William Stromsem
William Stromsem
IRS '10,000 Letters' Program Angers CPAs

Intrusive and intimidating IRS initiative.

January 28, 2010
by William Stromsem, CPA, JD

CPAs are complaining about an intrusive and intimidating Internal Revenue Service (IRS) initiative that began in early January when the IRS started sending “over 10,000” letters to tax return preparers (commercial and professional), with follow-up visits to “thousands” of letter recipients. This is part of an IRS program to be sure that preparers are “assisting clients appropriately” and part of Commissioner Shulman’s overall effort to increase oversight of return preparers. The IRS may intend this as an encouragement to do a better job, but CPA practitioners see this as poorly timed and intimidating during the busy tax season as they seek to apply the tax law correctly to client situations.

The Letter

The Letter does not suggest that the preparer has engaged in any wrongdoing and contains general cautions about the kinds of common errors the IRS is seeing. Detailed issues are listed in the letter related to reviewing the books and records for Schedule C filers, checking itemized deductions, verifying dependents on EITC (Earned Income Tax Credit) returns and asking the right questions of first-time homebuyers. The letter seems to imply that preparers should review the underlying records for Schedule A deductions and C businesses, but this is not required by either the AICPA Statements on Standards for Tax Services (SSTSs) or IRS Circular 230. We believe that the requirement to inquire further would only apply if the information is incorrect, incomplete or inconsistent on its face or on the basis of facts known by the practitioner.

The letter reminds tax practitioners of the consequences of filing incorrect returns, with references to monetary penalties, suspension or expulsion from participation in e-file, civil injunctions barring the return preparer from preparing tax returns and referral to criminal prosecution. The letter is only going out so a small group of the overall preparer population and practitioners receiving them, are concerned about why they were selected. The IRS states that the letters are going randomly to those who prepare a large number of the types of returns which the IRS typically sees frequent errors, so there has apparently been at least a general review of the preparer’s returns.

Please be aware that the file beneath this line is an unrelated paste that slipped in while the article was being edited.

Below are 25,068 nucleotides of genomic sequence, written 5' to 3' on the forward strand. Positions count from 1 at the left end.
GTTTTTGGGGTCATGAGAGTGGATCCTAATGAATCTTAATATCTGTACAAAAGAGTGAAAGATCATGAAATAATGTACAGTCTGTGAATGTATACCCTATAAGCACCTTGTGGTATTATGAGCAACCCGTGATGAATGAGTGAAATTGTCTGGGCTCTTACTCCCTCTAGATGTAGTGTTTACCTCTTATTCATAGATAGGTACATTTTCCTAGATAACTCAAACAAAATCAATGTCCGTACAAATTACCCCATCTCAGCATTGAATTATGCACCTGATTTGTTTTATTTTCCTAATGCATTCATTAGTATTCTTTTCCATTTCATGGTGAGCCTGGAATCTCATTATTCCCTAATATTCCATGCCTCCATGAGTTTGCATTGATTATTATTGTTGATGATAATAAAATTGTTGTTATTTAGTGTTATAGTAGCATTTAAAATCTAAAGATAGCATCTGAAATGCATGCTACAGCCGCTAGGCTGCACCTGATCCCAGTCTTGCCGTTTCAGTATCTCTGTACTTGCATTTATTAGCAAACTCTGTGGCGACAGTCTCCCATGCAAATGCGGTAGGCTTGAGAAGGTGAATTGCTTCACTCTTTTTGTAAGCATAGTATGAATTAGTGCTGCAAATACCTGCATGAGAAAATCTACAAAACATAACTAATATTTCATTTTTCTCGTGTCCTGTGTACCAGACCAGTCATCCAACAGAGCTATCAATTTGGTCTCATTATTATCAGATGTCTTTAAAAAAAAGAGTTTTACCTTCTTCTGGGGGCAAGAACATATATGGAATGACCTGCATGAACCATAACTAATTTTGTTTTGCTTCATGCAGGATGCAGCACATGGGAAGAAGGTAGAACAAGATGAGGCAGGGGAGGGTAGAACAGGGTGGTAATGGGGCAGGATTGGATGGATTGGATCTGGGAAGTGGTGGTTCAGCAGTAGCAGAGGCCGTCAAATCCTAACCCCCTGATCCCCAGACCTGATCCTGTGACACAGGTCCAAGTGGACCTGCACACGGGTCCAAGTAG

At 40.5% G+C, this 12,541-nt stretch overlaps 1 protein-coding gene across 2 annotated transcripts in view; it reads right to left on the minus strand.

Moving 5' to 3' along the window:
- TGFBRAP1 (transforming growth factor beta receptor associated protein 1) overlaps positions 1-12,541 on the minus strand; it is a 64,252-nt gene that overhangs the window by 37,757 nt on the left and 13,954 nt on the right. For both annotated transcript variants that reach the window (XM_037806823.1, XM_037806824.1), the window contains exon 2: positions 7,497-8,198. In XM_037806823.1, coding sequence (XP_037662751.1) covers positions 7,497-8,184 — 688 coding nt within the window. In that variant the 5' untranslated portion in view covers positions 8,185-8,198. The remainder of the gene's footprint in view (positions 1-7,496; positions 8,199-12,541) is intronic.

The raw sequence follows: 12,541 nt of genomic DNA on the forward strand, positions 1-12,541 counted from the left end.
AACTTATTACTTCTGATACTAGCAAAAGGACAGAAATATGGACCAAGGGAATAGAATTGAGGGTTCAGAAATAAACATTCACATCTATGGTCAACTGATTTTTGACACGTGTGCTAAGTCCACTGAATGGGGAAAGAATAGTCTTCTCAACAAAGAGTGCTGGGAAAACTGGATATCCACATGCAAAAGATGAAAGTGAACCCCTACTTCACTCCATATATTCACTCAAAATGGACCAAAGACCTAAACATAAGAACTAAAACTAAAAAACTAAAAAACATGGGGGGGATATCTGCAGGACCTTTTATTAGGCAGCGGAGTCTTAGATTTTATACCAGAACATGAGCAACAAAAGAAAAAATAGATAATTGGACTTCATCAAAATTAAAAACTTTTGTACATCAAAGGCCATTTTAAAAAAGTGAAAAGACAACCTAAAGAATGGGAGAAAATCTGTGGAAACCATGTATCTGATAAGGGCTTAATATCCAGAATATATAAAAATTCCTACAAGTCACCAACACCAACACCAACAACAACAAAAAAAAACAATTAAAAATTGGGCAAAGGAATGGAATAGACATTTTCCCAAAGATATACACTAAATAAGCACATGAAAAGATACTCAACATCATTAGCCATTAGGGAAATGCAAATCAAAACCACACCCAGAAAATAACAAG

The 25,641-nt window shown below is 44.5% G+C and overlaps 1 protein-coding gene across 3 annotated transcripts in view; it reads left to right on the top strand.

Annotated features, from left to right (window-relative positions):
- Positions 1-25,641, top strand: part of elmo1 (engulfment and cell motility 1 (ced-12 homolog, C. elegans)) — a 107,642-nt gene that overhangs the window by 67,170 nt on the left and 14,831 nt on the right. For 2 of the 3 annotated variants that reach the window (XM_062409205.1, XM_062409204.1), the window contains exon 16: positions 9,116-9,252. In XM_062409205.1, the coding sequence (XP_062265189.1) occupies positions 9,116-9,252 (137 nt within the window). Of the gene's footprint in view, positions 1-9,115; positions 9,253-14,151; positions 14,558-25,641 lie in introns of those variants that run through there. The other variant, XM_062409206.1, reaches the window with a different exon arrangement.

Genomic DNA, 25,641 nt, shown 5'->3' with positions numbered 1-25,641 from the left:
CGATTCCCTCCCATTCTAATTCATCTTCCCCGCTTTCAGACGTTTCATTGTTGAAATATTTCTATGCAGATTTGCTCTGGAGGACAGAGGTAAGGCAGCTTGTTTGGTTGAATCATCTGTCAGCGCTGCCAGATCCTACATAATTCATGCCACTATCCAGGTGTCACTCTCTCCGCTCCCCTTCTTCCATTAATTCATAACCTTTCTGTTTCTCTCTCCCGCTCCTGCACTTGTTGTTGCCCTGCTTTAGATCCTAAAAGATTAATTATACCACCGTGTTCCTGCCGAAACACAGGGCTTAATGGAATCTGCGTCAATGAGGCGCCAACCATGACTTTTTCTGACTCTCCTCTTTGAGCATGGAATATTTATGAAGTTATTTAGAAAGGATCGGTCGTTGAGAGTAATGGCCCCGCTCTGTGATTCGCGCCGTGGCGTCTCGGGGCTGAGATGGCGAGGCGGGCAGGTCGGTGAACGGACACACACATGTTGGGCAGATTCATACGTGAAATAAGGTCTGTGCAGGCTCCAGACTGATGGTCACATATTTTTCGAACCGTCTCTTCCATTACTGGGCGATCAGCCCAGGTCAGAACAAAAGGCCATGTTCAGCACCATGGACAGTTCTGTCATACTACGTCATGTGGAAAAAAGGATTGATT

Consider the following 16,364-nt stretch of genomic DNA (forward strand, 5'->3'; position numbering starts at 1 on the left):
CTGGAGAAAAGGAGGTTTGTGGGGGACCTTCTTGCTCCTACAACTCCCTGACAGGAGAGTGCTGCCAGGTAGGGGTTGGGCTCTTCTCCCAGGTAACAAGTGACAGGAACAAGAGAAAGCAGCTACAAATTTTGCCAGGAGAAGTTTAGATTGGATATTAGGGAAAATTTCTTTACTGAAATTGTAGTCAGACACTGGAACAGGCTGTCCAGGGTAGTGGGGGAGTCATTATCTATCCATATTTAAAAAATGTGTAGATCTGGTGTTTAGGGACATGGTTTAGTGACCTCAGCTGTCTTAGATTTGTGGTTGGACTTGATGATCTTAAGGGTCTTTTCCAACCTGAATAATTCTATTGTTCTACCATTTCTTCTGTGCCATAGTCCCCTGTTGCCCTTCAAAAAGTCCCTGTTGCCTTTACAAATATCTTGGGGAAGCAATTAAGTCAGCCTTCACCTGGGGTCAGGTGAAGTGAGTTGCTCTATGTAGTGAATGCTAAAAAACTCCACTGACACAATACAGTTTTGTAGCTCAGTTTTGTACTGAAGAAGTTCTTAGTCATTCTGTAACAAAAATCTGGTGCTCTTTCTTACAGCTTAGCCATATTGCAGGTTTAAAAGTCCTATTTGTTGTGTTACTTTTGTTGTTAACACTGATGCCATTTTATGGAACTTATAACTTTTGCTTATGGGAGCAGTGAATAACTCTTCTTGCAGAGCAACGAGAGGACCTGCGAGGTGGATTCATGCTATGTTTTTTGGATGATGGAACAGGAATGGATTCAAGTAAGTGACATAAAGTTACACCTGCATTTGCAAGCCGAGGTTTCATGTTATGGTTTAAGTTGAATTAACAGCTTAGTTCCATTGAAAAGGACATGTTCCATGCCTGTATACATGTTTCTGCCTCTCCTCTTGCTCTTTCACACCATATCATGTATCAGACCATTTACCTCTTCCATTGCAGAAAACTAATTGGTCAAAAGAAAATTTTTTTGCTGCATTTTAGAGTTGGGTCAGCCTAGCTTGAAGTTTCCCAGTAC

The Call

After the letter is received, the IRS calls the practitioner to schedule an appointment, with some urgency implied. In at least one case, the IRS called a practitioner at home and spoke with the spouse by name, asking for a response within three hours and then calling back before that time was up. Another practitioner, who was unable to schedule a meeting during a busy time was threatened with having the refusal passed up the line to a supervisor.

The Visit

The IRS plans to visit “thousands” of the preparers who received these letters “in the coming weeks … to review common errors and discuss their obligations and responsibilities to prepare accurate returns.” The visits will take place in the taxpayer’s office or in a mutually agreed location. The visits will last approximately three hours. Although this seems long for a general information and reminder visit, the IRS states that the meetings are for education and that no preparer penalties will be assessed during the visits, and that this is not a compliance audit. Practitioners view these visits at the height of busy season as poorly timed.

Additional Initiatives

Other IRS initiatives seem even more heavy-handed. The IRS has stated that it “will more widely use investigative tools during this filing season aimed at deterring return preparer non-compliance. One of those tools will include “visits to return preparers by IRS agents positing as a taxpayer.” This program has apparently been going on quietly for several years. In its news release on efforts to ensure accurate return preparation preparer, the IRS states that it “… will continue to work closely with the Department of Justice to pursue civil or criminal action as appropriate. Every year, hundreds of criminal investigations are initiated against problem return preparers. In 2009, 124 were sentenced, with the average incarceration rate running 18 months.”

Further information about the IRS “10,000 Letters” program is available online from the IRS newsroom and at the IRS Web site tax professionals tab.

The AICPA is seeking clarification of the program and will provide comments and suggestions to the IRS.

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William Stromsem, CPA, JD, is a director in the AICPA Tax Division.